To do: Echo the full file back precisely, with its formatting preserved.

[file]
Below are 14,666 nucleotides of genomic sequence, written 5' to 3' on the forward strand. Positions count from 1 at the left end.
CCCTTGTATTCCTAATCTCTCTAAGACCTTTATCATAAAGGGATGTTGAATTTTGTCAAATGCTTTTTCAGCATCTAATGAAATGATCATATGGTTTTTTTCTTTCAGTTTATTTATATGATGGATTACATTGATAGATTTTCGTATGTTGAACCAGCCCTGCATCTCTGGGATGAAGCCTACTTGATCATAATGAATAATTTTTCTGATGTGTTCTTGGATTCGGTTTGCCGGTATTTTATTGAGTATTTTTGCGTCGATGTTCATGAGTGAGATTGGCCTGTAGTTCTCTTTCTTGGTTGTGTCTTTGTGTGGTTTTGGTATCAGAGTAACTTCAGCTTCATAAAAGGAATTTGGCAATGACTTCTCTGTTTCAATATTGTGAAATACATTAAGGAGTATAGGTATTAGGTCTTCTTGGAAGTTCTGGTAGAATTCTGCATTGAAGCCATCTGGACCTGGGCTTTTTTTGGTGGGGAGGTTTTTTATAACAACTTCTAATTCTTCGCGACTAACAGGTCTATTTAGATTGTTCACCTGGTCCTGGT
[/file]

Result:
Below are 14,666 nucleotides of genomic sequence, written 5' to 3' on the forward strand. Positions count from 1 at the left end.
CCCTTGTATTCCTAATCTCTCTAAGACCTTTATCATAAAGGGATGTTGAATTTTGTCAAATGCTTTTTCAGCATCTAATGAAATGATCATATGGTTTTTTTCTTTCAGTTTATTTATATGATGGATTACATTGATAGATTTTCGTATGTTGAACCAGCCCTGCATCTCTGGGATGAAGCCTACTTGATCATAATGAATAATTTTTCTGATGTGTTCTTGGATTCGGTTTGCCGGTATTTTATTGAGTATTTTTGCGTCGATGTTCATGAGTGAGATTGGCCTGTAGTTCTCTTTCTTGGTTGTGTCTTTGTGTGGTTTTGGTATCAGAGTAACTTCAGCTTCATAAAAGGAATTTGGCAATGACTTCTCTGTTTCAATATTGTGAAATACATTAAGGAGTATAGGTATTAGGTCTTCTTGGAAGTTCTGGTAGAATTCTGCATTGAAGCCATCTGGACCTGGGCTTTTTTTGGTGGGGAGGTTTTTTATAACAACTTCTAATTCTTCGCGACTAACAGGTCTATTTAGATTGTTCACCTGGTCCTGGT